“What the Institute needs is not so many test tubes as a whangdoodle of a football team…then when people elsewhere ask us where we live, they would know, from having read the sporting pages, how the name of our town is spelled and that there really is such a town.” He offers a similar proposal for the La Jolla Caves where, in 1947, “cormorants by the hundreds roost on the side of the cliff.” The Caves aren’t dark, deep, or mysterious; they’re just “high,” which leads to “visitor letdown” after seeing them.“All they have, actually, is natural beauty.” The Caves need “romance, with sacrifice and broken hearts” — some legend, either “murder or a miracle,”to attract pilgrims from around the world. If a murder, then “a royal one,” involving a Spanish queen and buried treasure. If a miracle, then one “like those they have in France or Italy, so that the ocean salt water inside the Caves could henceforth be known to do something to people who drink it.”

Miller concocts these yarns because, while San Diego “has outgrown its diapers and is a city now,” La Jolla in 1947 “has no traditions.… Or it could be that the traditions of the little town are just beginning and may not come to a head until 50 years from now, if they do come to a head.”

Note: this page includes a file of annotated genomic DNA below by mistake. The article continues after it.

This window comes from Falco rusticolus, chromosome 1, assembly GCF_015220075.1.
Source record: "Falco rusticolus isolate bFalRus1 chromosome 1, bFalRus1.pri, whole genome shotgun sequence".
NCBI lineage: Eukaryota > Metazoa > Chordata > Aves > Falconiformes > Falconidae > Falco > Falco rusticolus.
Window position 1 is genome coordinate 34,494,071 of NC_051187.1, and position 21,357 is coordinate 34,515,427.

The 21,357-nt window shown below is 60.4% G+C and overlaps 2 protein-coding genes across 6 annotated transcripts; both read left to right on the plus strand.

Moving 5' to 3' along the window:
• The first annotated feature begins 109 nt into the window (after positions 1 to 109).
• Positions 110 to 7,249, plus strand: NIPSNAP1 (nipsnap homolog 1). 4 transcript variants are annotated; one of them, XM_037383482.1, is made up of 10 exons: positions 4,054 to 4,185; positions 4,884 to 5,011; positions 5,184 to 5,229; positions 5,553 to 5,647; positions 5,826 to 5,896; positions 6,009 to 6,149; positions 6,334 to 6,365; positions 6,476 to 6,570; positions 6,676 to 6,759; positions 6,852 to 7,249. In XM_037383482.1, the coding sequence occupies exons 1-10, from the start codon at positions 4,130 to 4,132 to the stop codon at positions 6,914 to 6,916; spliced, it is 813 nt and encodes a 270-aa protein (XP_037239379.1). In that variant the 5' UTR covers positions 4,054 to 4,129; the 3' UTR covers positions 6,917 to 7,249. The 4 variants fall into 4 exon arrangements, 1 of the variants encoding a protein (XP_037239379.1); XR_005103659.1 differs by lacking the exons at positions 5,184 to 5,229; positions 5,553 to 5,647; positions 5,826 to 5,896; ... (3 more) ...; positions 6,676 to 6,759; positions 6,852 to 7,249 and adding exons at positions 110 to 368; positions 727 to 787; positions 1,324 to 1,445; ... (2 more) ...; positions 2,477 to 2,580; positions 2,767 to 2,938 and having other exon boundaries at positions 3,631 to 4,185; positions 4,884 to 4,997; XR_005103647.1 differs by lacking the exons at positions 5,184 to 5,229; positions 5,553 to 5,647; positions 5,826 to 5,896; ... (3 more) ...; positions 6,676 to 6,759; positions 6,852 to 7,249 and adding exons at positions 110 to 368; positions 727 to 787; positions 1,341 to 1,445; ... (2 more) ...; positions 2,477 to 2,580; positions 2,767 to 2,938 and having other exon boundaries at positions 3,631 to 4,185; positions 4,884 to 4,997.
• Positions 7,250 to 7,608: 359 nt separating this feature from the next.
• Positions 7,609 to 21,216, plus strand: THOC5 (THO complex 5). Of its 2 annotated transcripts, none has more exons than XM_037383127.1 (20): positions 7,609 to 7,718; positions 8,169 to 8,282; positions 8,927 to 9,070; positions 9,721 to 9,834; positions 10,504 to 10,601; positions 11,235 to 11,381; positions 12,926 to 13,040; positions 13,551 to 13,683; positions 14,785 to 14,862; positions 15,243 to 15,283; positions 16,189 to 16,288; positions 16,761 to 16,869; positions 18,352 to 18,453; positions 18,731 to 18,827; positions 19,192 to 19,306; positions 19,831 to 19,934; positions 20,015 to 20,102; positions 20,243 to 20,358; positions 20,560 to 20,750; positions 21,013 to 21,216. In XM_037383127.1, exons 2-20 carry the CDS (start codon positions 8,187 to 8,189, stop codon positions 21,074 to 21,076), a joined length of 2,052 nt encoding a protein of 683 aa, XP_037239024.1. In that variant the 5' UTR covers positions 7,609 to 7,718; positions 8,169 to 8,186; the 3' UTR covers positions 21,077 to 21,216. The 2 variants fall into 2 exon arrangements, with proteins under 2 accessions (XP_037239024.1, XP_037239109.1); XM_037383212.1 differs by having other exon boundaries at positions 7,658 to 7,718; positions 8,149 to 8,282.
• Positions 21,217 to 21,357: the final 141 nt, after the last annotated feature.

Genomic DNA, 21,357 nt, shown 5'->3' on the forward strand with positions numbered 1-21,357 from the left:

Except for people living on the margins of La Jolla society — Perky Adams, a beachcomber (a new word, at least to Miller), and an Auntie Mame figure he calls Mrs. Billings — Miller doesn’t talk much about people, except to say the “help” hired for parties may be the true insiders. “The help knows as much about all of us as we know about ourselves. Maybe the help even knows more. For the help is in on the knowledge of what is said about us after we leave the premises of each performance.”

La Jolla has two worlds,Miller claims,“and one is the underwater world,” which he prefers to write about.“There are some of us, raised here in the extreme West, who have our own affections, too, and they have to do with just the opposite of people.”

He describes Garibaldi — “golden and numerous and brave” — at the Cove,“clawless”lobsters and abalone (or “abs”), the latter in abundance around the Casa de Mañana,“one of the largest hotels here.” Dangerous moray eels, lurking off Windansea, compete with divers for “abs.” He says seals “do not mind being patted as much as they hate being stroked.” And that jocund sea lions can do serious harm while playing tag with unwary swimmers.